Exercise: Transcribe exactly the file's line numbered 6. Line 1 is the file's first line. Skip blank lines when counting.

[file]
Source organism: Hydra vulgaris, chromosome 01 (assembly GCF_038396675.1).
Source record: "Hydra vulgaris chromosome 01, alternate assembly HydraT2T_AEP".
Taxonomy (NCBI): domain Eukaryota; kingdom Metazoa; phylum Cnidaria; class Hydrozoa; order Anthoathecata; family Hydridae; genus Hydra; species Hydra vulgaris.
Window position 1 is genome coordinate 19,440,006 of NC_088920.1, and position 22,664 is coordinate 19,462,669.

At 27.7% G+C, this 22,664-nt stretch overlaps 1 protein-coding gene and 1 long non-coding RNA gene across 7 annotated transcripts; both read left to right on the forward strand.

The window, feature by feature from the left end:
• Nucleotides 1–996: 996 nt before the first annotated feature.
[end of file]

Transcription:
The window, feature by feature from the left end: